- Politics and Social Issues
The Federal Government of the United States of America along with state and local agencies has waged a war on drugs for decades. In 1875 San Francisco passed an ordinance making it a misdemeanor to operate or frequent opium dens. Aimed specifically at Chinese immigrants, the ordinance was the first in a battle that can be seen as not only a moral dilemma, but a masked form of racism. Several sources note the first drug laws were aimed at specific groups. Cannabis was thought initially to be a Mexican issue (marijuana was a Mexican slang term for cannabis), and in the south some say cocaine laws were aimed at black men.
Whatever the reasons, since the early 1900's America has fought an ever escalating war on drugs. In 1937 the Marihuana tax act was passed in an attempt to tax away the use of Cannabis. While there was no evidence of any danger posed by marijuana, it was argued it was a gateway drug to heroin. In 1951 the Boggs act was passed giving mandatory minimum federal sentences for possession of marijuana, cocaine and opiates. In 1954 Eisenhower created the Interdepartmental Committee on Narcotics thus creating the war on drugs. In 1970 the comprehensive drug control act was passed paving way for the creation of the DEA (Drug Enforcement Administration) in 1973. In 2010 the DEA's budget was 2,270 million dollars.
Listed in the federal budget as protection there was a total of 36.5 billion dollars put towards federal courts, law enforcement and corrections in 2010. Much of this money is affected by the war on drugs. Aside from the DEA you can include aspects of the ATF, (alcohol tobacco and firearms) and the FBI bent towards narcotics and crimes involving narcotics as well. Once people are in the system even more money is spent on incarceration and rehabilitation.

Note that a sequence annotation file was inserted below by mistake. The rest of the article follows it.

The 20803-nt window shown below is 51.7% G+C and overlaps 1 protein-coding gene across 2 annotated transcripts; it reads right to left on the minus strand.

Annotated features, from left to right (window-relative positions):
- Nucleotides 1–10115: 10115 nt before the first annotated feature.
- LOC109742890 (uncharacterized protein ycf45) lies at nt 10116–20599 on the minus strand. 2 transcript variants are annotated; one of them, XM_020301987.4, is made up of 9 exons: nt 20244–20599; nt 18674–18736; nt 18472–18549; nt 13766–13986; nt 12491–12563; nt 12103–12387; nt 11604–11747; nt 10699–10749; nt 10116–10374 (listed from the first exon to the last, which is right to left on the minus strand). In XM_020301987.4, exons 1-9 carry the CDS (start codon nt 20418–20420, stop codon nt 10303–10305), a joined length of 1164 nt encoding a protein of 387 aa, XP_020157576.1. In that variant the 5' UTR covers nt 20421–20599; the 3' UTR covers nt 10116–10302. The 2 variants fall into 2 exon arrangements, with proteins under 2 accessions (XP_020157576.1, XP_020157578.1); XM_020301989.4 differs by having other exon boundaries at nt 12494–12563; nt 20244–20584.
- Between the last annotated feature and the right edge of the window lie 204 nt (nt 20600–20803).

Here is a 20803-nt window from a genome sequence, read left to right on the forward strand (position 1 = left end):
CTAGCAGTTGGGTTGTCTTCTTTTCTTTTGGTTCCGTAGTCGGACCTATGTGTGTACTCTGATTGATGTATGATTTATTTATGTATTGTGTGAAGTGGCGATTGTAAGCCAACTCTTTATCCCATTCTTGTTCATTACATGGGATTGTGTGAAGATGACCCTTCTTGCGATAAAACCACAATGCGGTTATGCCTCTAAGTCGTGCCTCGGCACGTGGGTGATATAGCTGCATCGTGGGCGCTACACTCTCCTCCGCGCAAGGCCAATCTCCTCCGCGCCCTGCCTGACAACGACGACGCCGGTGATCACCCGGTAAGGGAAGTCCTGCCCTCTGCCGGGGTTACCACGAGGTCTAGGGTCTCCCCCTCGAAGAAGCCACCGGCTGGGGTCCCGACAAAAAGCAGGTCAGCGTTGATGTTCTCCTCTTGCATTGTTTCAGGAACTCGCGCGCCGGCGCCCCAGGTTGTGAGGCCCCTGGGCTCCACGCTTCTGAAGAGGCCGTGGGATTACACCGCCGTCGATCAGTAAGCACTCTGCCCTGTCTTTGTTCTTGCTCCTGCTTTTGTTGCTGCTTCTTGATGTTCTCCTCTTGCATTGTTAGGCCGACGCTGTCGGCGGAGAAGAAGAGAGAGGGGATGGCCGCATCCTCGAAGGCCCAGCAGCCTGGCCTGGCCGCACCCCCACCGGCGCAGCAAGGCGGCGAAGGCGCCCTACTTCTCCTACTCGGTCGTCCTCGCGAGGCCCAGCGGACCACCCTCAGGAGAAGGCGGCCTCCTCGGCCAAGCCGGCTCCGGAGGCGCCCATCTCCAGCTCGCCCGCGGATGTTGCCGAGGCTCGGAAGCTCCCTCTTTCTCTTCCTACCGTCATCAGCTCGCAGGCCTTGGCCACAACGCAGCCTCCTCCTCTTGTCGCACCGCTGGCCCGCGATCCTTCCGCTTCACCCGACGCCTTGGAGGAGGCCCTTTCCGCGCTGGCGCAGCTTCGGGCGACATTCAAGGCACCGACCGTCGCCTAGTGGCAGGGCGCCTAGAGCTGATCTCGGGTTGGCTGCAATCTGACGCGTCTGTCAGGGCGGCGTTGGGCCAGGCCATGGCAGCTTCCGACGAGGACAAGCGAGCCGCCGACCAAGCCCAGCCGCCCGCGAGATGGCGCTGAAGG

The toll is more than monetary, in 2010 the FBI estimates there were 1,638,846 arrests for drug abuse violations. According to UCR reporting 52% of these arrests were related to marijuana and 22% related to heroin or cocaine and other derivatives. In 2011 48% of federal incarcerations were for drug related offenses, almost half of all federal incarcerations.
Cannabis, heretofore called marijuana is a hotbed of discussion among advocates and proponents alike. There is a huge movement towards legalization and some have already taken steps towards or have legalized marijuana. In California medical marijuana is legal even though both the Bush and Obama administrations still go after growers and users with federal laws. In 2012 Colorado voters passed the legalization of marijuana and the state began steps to regulate it.